March is Women’s History Month and today I’m reviewing books that highlight the contributions of women in STEM. I paired these books because they both deal with medical discoveries that were vital to understanding the COVID-19 pandemic.
theme: women’s history, medicine, nonfiction
Never Give Up: Dr. Kati Karikó and the Race for the Future of Vaccines
by Debbie Dadey; illus. by Juliana Oakley
40 pages; ages 5-10
Millbrook Press, 2023
By the time the morning sun shone on the reed roof of Kati’s one-room home in Hungary, she had already fed the chickens, collected eggs, and been chased by a rooster.
Kati learned about animals at home – but at school she learned about science. And when the teacher showed the class how to use a microscope to see cells, Katie was hooked. She wanted to be a scientist! She attends science camps, competes in the Science Olympics, conducts research in mRNA, and begins asking whether (and how) mRNA might be used to help fight disease. Her experiments fail, and people question whether her idea is going anywhere. But Dr. Kati doesn’t give up and eventually has a breakthrough that leads to…
- The founding of Moderna
- A job at BioNTech
- And the work that went into creating the COVID vaccine
What I like about this book: it is timely! It shows the additional hurdles women in STEM fields face in their research. And, we learn that Dr. Kati isn’t finished. Now she wants to find out if mRNA can cure or prevent other diseases! Back matter includes timeline of Kati’s life, steps to making a vaccine, glossary, source notes, and suggestions for further study.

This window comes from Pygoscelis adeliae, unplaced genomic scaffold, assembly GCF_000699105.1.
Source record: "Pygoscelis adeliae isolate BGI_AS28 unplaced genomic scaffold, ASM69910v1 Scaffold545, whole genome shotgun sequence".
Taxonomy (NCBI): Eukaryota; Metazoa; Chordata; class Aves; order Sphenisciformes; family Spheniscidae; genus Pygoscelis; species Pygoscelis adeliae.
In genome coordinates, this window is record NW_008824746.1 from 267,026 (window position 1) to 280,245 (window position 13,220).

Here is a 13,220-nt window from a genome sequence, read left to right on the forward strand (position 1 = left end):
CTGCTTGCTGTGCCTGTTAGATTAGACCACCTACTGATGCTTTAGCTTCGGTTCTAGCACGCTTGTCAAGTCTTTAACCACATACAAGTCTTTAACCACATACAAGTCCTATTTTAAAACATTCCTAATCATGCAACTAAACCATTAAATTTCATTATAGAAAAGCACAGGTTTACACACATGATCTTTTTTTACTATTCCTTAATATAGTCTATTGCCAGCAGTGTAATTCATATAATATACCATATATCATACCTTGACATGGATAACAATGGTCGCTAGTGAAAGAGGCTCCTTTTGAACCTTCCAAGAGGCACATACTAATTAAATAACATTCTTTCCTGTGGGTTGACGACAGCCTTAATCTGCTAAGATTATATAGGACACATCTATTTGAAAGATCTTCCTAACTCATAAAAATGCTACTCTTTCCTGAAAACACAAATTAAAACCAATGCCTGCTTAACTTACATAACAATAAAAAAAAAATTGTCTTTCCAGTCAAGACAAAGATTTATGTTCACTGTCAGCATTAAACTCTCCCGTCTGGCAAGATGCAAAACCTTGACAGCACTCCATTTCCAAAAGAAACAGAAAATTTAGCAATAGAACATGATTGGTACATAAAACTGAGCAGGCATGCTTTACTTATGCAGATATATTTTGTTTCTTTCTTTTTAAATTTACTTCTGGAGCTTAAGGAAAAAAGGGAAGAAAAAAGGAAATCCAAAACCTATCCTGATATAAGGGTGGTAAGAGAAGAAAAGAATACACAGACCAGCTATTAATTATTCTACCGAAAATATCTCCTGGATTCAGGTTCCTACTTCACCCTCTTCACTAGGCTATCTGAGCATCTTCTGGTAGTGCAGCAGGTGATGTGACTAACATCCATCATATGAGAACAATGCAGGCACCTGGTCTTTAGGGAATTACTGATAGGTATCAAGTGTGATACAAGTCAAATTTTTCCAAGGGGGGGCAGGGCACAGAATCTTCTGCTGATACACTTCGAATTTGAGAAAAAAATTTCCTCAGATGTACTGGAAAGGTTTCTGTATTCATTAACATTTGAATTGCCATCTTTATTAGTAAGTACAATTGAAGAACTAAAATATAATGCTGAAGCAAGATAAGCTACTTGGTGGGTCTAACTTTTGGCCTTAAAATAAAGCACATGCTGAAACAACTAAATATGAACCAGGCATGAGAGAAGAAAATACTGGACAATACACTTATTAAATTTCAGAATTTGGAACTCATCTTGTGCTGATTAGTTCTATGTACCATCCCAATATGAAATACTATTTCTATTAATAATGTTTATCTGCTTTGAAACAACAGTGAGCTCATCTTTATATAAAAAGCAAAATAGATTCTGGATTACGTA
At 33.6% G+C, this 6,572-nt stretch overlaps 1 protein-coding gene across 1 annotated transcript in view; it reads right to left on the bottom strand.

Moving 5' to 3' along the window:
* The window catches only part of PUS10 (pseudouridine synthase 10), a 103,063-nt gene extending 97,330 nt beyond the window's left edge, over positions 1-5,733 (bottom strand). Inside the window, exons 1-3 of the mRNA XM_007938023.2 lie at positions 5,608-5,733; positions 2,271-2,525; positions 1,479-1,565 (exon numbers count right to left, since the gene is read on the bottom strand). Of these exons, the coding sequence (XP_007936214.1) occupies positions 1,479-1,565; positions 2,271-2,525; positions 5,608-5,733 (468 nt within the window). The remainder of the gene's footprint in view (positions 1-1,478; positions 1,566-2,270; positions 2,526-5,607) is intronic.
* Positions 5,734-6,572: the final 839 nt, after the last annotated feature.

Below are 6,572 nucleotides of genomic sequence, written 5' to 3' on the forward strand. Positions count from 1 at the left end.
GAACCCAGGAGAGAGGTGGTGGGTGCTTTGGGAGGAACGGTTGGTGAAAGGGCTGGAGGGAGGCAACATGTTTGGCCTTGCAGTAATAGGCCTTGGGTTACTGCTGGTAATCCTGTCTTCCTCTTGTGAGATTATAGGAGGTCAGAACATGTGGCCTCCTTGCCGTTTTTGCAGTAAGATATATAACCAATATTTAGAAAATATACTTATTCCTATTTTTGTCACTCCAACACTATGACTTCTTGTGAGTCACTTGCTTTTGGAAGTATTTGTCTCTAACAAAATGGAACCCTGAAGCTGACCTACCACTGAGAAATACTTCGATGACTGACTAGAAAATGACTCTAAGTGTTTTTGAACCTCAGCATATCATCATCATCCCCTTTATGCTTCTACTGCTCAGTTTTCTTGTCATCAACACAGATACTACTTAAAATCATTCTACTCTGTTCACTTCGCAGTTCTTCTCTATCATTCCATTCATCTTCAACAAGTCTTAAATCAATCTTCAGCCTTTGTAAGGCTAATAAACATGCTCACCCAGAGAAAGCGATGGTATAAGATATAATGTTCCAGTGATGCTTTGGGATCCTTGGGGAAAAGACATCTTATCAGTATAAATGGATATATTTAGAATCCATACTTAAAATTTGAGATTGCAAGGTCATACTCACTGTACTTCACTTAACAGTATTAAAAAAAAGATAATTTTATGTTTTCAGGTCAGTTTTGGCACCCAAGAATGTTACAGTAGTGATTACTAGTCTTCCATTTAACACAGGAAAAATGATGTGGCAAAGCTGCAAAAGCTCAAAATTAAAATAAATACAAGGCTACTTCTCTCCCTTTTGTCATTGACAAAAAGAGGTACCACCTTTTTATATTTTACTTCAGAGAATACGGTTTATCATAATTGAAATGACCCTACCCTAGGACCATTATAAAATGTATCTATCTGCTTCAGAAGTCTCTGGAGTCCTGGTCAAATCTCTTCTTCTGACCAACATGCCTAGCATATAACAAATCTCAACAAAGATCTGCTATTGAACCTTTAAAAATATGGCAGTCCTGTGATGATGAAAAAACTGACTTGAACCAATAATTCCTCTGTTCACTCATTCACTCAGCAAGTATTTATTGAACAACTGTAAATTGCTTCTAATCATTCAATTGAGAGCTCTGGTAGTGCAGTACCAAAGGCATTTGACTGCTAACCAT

June Almeida, Virus Detective!: The Woman Who Discovered the First Human Coronavirus
by Suzanne Slade; illus. by Elisa Paganelli
40 pages; ages 6-9
Sleeping Bear Press, 2021
June’s favorite days were school days.
She couldn’t wait to get to class – especially science, which she loved. But with no savings, she had to get a job instead of attend college. So she applied to work at a hospital, where she used a microscope to examine cells from sick people.
Using an electron microscope, she created pictures of viruses and their antibodies. One of those viruses looked like a blob with tiny dots circling it like a crown – she had discovered coronavirus.
Back matter includes more biographical information about June, and some photos of her working with an electron microscope, as well as a timeline of her life. Turns out that discovery of human coronavirus was published in 1967! Seems like ancient history, and yet so important to recent medical science.
Beyond the Books:
Do you know any women who are doctors or are doing research in medicine?
If you could find a cure for a disease, what would you cure?
Today we’re joining Perfect Picture Book Friday. It’s a wonderful gathering where bloggers share great picture books at Susanna Leonard Hill's website
Because these books appeal to older readers as well, we’ll be over at Marvelous Middle Grade Monday, too. That happens at Greg Pattridge's blog, Always in the Middle
, so hop over to see what other people are reading. Review copies provided by the publishers.